How to boost your borrowing power
As part of the ongoing fallout from the Global Financial Crisis, the banks, building societies and credit unions have progressively tightened their lending criteria much to the vexation of aspiring homeowners.
The facts are that in Australia, mortgage lenders must operate under strict regulatory guidelines designed to curb irresponsible lending and this rigour is carried through to their dealings with borrowers.
Smartline Personal Mortgage Advisers, founder and CEO, Chris Acret says one of the most successful aspects of these guidelines has been the 'Ability to Repay Test', which is commonly referred to as "serviceability".
"Put simply, financial institutions must demonstrate they are satisfied that borrowers can afford to repay their debt," Acret explains. "If lenders don't do this, they risk their right to foreclose on a client in the event of default.
"Lenders interpret the Ability to Repay Test in different ways and contrary to popular opinion, the loan amounts lenders deem to be responsible also differ greatly."
The good news is there are a number of strategies, which can help borrowers meet serviceability guidelines, including maintaining current financial information, reducing credit card dependence and consolidating debts such as personal loans.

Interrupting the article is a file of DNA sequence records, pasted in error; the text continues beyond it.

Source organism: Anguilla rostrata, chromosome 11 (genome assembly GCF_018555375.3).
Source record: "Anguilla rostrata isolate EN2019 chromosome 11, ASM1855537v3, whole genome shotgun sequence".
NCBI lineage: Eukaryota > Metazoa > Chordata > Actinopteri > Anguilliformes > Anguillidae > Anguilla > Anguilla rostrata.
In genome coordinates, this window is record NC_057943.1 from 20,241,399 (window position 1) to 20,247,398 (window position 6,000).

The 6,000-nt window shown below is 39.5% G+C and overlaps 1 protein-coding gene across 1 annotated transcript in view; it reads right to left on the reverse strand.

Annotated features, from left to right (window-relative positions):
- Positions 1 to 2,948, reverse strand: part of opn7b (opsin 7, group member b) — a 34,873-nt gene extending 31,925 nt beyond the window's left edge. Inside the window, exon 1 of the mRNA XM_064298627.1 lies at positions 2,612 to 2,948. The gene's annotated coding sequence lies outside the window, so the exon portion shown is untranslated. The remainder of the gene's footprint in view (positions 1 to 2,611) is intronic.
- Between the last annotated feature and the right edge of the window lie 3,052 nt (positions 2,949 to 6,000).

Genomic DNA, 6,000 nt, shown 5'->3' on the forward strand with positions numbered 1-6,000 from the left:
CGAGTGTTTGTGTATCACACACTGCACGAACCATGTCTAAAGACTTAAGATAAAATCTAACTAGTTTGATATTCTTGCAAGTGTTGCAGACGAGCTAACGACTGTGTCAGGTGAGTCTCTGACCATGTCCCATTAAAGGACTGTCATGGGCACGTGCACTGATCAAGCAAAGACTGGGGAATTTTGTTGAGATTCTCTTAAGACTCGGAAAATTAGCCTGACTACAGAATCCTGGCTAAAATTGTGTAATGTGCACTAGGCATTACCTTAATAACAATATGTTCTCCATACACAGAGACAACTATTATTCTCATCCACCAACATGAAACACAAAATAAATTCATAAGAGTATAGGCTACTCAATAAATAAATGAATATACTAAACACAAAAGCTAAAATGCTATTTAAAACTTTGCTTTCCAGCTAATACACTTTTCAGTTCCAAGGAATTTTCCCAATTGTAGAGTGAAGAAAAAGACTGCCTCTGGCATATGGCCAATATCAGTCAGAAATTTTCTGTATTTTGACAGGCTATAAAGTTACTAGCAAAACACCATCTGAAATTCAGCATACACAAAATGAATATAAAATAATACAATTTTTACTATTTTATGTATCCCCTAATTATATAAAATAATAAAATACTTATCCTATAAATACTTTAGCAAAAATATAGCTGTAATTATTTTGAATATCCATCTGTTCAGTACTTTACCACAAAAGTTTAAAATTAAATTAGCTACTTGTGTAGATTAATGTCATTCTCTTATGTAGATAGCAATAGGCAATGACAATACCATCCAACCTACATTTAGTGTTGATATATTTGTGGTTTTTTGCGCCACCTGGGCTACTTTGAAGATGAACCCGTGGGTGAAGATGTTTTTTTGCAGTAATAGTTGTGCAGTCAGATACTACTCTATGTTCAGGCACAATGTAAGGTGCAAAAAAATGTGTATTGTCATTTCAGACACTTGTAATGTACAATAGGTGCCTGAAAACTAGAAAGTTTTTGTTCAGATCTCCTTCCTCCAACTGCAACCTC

Update your financial information
Outdated or insufficient financial information is a common reason loan applications get knocked on the head by lenders. Likewise, falling behind with tax returns is another warning bell for lenders.
Financial commentator Paul Clitheroe said that aspiring borrowers should obtain a copy of a credit report a few months before approaching lenders for a mortgage. A credit report offers information about your credit history and serves as a reference point for financial institutions when they consider a mortgage application.
"It gives you a chance to clean up your (financial) record before you apply for finance," he writes in his book 'Making Money'.
Ditch excess credit cards
If you have unused credit cards or cards with limits, which exceed your credit needs, then it makes sense to either cancel the limits or reduce them to a manageable level.
The advice from Smartline is that when assessing your ability to repay a mortgage, lenders assume that your credit card will be fully drawn up to its limit.
Consolidate your liabilities and debt
Smartline advises that unsecured debts such as personal loans and credit cards come with short repayment terms and expensive monthly repayments. High unsecured loan repayments can impact, in the eyes of a lender, your ability to service a mortgage.
Shopping around for a mortgage with a cheaper interest rate is still one of the easiest ways to help you meet the 'Ability to Repay Test', as all other things equal, the lower your repayments, the better your 'ability to repay' is. RateCity.com.au is a helpful tool to use when considering a home loan. With hundreds of home loans on the one site, Rate City makes it easy to shop, compare and apply for a mortgage.
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